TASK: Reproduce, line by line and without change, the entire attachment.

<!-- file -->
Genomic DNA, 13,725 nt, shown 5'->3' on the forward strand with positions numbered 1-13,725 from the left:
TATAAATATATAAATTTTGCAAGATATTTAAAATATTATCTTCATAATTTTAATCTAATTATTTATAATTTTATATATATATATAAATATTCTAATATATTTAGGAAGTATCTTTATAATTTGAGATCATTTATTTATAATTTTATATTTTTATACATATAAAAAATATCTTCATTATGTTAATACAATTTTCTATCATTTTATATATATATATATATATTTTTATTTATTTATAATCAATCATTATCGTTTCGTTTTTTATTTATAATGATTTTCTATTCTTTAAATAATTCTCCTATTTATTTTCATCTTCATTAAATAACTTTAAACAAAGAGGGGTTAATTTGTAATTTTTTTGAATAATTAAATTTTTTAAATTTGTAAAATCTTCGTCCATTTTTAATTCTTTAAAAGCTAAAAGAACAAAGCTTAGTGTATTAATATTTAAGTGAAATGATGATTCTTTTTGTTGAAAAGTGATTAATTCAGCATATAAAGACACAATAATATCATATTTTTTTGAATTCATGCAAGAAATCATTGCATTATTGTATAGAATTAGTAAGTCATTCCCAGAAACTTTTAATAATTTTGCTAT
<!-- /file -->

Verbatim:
Genomic DNA, 13,725 nt, shown 5'->3' on the forward strand with positions numbered 1-13,725 from the left:
TATAAATATATAAATTTTGCAAGATATTTAAAATATTATCTTCATAATTTTAATCTAATTATTTATAATTTTATATATATATATAAATATTCTAATATATTTAGGAAGTATCTTTATAATTTGAGATCATTTATTTATAATTTTATATTTTTATACATATAAAAAATATCTTCATTATGTTAATACAATTTTCTATCATTTTATATATATATATATATATTTTTATTTATTTATAATCAATCATTATCGTTTCGTTTTTTATTTATAATGATTTTCTATTCTTTAAATAATTCTCCTATTTATTTTCATCTTCATTAAATAACTTTAAACAAAGAGGGGTTAATTTGTAATTTTTTTGAATAATTAAATTTTTTAAATTTGTAAAATCTTCGTCCATTTTTAATTCTTTAAAAGCTAAAAGAACAAAGCTTAGTGTATTAATATTTAAGTGAAATGATGATTCTTTTTGTTGAAAAGTGATTAATTCAGCATATAAAGACACAATAATATCATATTTTTTTGAATTCATGCAAGAAATCATTGCATTATTGTATAGAATTAGTAAGTCATTCCCAGAAACTTTTAATAATTTTGCTAT